We are a culture obsessed with perfection. It can be a bit overwhelming making sure you never make a mistake at work, are exactly on time 24/7, never put on an extra pound, and maintain perfectly smooth armpits at all times.
The impossibly high standards we set for ourselves make it inevitable that we will fall short. Then we beat ourselves up, feel defective, disappointed, frustrated and stressed.
Who came up with this Prozac-inducing notion that we must be always be perfect in everything we do? Does it make you any happier, or does it have the opposite effect?
Recently I watched Julia Child’s very first episode of the French Chef from 1963. Immediately I was struck by all the little mistakes she made, which for some reason were left in the program. It wasn’t until later I learned she had no opportunity to edit out any mistakes! When the cameraman began filming, she was ON, and didn’t stop until 26 minutes later. Whatever she did or said during that time was going to be seen by millions of people. No pressure there!
As the show began, Julia smiled out at me from her black and white kitchen and began making her French Onion soup. Among her ingredients scattered around the counter, were two large identical glass bottles with handwritten tape labels. One was olive oil, the other vermouth. Can you guess how many times she mixed them up? That soup probably had enough vermouth in it to catch fire! But every time she accidentally put in more vermouth instead of olive oil, she simply said ‘oops!’ and kept on going.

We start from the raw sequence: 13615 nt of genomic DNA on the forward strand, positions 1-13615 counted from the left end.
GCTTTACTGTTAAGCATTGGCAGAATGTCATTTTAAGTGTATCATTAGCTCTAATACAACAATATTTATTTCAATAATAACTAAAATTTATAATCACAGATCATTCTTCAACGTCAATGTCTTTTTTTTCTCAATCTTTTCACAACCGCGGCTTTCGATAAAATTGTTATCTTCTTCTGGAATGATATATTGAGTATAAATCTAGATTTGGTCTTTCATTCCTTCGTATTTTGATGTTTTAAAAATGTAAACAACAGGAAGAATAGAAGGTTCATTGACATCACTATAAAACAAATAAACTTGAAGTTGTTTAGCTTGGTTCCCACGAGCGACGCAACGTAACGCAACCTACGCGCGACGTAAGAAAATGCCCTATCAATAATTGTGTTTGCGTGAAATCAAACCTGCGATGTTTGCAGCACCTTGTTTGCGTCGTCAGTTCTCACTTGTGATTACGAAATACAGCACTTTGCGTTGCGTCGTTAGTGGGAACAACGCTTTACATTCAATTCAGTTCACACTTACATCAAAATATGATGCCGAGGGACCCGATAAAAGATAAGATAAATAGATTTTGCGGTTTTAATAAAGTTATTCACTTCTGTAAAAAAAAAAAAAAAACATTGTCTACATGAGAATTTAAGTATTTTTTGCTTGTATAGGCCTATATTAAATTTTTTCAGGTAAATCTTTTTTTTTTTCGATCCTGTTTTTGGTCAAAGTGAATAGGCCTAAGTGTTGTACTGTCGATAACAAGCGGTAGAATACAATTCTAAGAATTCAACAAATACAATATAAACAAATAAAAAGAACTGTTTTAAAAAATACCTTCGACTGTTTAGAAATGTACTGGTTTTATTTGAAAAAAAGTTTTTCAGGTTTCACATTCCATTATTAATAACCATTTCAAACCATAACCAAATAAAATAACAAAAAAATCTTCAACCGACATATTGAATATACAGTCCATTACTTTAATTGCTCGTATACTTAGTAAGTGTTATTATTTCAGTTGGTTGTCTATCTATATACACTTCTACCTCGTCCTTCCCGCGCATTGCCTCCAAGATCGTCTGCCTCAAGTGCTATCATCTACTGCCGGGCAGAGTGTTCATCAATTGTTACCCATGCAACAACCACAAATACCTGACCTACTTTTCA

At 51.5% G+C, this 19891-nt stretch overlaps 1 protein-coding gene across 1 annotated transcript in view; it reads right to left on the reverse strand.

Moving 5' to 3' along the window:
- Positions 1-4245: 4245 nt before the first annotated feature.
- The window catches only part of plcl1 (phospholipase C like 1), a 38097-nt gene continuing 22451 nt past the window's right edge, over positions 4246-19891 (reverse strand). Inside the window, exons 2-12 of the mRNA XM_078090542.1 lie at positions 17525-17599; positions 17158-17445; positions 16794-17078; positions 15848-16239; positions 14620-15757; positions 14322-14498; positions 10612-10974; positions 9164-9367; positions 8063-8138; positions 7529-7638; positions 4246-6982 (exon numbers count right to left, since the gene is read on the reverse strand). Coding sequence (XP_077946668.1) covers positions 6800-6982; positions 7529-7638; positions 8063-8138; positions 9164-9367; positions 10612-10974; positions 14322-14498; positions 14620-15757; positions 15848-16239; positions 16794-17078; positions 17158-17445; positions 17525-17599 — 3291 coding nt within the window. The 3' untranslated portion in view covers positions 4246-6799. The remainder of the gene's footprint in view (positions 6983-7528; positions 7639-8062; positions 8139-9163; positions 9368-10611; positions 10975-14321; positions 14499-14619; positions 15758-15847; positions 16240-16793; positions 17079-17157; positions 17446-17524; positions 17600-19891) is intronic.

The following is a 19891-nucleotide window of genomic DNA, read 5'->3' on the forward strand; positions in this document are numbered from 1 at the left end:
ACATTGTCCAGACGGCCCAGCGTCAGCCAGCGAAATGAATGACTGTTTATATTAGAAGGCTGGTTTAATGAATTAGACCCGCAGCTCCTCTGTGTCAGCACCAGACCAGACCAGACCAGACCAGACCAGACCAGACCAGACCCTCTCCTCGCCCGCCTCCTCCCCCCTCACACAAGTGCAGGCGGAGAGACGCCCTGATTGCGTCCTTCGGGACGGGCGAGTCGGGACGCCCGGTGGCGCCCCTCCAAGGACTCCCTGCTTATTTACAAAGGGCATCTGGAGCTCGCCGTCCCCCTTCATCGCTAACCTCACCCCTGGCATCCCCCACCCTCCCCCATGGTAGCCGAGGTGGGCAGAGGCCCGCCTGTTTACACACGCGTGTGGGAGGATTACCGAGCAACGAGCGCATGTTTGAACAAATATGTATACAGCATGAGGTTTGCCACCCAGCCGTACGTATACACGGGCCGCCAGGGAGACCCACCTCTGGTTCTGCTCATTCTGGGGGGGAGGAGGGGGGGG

Somehow, even with all those unedited errors, the French Chef was a huge success. Julia helped people feel comfortable with imperfection and capable to attempt the recipes in their own kitchens. (We can all relate to messing up a recipe or ten) People clearly did not think of her “mistakes“ as failures. Julia’s vermouth moments were the best! Her authenticity made me a fan. Yet that episode would probably never air today on the shiny and perfectly produced food shows where no mistakes see the light of day!
Striving to do your best is one thing. But expecting that you never again eat the brownie, or forget something while at the store, or make a mistake on national tv, is just not a part of reality on this world. Next time you catch yourself not being perfect, come back from planet Stepford and remember you are human. The other humans out there in the world aren’t perfect either, including the ones you’re in love with. But you love them anyway! You may even love the so-called imperfect things about them, like the way they snort when they laugh too hard. (Not that I know anyone who does that).